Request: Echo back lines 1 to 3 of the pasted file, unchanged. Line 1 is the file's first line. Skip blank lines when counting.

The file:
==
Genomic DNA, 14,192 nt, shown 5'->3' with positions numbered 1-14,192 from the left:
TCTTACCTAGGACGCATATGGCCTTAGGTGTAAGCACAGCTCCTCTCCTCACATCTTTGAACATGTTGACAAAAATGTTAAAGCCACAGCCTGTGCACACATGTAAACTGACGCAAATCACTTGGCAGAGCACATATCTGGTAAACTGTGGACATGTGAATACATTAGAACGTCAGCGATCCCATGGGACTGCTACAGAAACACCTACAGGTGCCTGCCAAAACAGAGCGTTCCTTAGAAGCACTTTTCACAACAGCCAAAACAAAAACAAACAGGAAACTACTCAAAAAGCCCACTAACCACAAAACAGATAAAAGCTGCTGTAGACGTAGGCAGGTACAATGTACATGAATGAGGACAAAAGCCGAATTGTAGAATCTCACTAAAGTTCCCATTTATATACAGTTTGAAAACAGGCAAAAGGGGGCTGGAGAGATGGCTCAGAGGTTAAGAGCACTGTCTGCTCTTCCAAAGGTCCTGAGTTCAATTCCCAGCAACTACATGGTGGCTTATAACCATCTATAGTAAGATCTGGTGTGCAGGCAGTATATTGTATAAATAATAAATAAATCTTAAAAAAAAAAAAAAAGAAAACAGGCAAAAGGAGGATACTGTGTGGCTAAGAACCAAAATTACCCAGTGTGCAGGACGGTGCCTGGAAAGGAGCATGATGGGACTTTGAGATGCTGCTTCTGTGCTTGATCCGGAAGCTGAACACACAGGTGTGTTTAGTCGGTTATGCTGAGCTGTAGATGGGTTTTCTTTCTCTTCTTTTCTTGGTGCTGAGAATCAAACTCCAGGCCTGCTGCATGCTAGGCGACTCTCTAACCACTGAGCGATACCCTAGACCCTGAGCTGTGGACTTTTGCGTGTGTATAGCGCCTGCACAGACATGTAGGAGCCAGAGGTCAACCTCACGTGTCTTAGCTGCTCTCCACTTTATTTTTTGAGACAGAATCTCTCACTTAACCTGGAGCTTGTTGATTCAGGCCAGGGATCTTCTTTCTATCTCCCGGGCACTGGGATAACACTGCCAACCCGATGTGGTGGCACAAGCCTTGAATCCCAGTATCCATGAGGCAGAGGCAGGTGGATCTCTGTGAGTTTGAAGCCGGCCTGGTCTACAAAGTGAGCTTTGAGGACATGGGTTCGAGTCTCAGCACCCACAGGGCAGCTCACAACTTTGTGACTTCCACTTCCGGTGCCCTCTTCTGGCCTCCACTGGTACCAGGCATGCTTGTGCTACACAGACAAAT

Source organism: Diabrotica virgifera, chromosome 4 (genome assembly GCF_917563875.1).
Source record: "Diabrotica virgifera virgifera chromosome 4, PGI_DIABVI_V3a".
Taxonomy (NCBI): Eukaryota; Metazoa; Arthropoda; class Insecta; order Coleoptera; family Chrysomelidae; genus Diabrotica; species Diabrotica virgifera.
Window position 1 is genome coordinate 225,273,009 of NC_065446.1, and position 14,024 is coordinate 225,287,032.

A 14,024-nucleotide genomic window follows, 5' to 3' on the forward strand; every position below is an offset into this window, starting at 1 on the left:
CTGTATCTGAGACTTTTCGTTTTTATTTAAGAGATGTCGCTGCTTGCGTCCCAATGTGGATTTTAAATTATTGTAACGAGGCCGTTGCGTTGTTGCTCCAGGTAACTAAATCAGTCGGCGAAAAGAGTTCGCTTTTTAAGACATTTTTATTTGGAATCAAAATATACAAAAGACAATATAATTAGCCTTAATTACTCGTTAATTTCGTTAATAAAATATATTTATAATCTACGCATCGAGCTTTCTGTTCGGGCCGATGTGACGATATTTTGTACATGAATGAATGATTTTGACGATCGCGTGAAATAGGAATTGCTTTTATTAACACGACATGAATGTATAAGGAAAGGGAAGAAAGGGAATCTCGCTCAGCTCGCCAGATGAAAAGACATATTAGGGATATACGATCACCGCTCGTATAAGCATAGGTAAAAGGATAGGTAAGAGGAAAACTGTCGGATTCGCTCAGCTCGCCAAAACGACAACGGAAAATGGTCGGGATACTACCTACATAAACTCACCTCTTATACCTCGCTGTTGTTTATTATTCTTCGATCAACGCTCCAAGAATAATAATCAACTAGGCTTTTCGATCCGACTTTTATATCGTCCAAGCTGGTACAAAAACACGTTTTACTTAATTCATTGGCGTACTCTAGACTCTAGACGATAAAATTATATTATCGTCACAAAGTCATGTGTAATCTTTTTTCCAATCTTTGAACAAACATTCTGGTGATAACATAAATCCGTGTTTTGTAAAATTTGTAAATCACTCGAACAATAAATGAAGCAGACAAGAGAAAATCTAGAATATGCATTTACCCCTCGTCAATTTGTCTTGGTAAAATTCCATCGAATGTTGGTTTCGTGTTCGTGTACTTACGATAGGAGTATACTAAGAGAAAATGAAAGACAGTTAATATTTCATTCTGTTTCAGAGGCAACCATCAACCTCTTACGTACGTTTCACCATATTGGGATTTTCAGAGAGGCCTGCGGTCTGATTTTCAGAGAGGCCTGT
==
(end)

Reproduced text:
Genomic DNA, 14,192 nt, shown 5'->3' with positions numbered 1-14,192 from the left:
TCTTACCTAGGACGCATATGGCCTTAGGTGTAAGCACAGCTCCTCTCCTCACATCTTTGAACATGTTGACAAAAATGTTAAAGCCACAGCCTGTGCACACATGTAAACTGACGCAAATCACTTGGCAGAGCACATATCTGGTAAACTGTGGACATGTGAATACATTAGAACGTCAGCGATCCCATGGGACTGCTACAGAAACACCTACAGGTGCCTGCCAAAACAGAGCGTTCCTTAGAAGCACTTTTCACAACAGCCAAAACAAAAACAAACAGGAAACTACTCAAAAAGCCCACTAACCACAAAACAGATAAAAGCTGCTGTAGACGTAGGCAGGTACAATGTACATGAATGAGGACAAAAGCCGAATTGTAGAATCTCACTAAAGTTCCCATTTATATACAGTTTGAAAACAGGCAAAAGGGGGCTGGAGAGATGGCTCAGAGGTTAAGAGCACTGTCTGCTCTTCCAAAGGTCCTGAGTTCAATTCCCAGCAACTACATGGTGGCTTATAACCATCTATAGTAAGATCTGGTGTGCAGGCAGTATATTGTATAAATAATAAATAAATCTTAAAAAAAAAAAAAAAGAAAACAGGCAAAAGGAGGATACTGTGTGGCTAAGAACCAAAATTACCCAGTGTGCAGGACGGTGCCTGGAAAGGAGCATGATGGGACTTTGAGATGCTGCTTCTGTGCTTGATCCGGAAGCTGAACACACAGGTGTGTTTAGTCGGTTATGCTGAGCTGTAGATGGGTTTTCTTTCTCTTCTTTTCTTGGTGCTGAGAATCAAACTCCAGGCCTGCTGCATGCTAGGCGACTCTCTAACCACTGAGCGATACCCTAGACCCTGAGCTGTGGACTTTTGCGTGTGTATAGCGCCTGCACAGACATGTAGGAGCCAGAGGTCAACCTCACGTGTCTTAGCTGCTCTCCACTTTATTTTTTGAGACAGAATCTCTCACTTAACCTGGAGCTTGTTGATTCAGGCCAGGGATCTTCTTTCTATCTCCCGGGCACTGGGATAACACTGCCAACCCGATGTGGTGGCACAAGCCTTGAATCCCAGTATCCATGAGGCAGAGGCAGGTGGATCTCTGTGAGTTTGAAGCCGGCCTGGTCTACAAAGTGAGCTTTGAGGACATGGGTTCGAGTCTCAGCACCCACAGGGCAGCTCACAACTTTGTGACTTCCACTTCCGGTGCCCTCTTCTGGCCTCCACTGGTACCAGGCATGCTTGTGCTACACAGACAAAT

Source organism: Diabrotica virgifera, chromosome 4 (genome assembly GCF_917563875.1).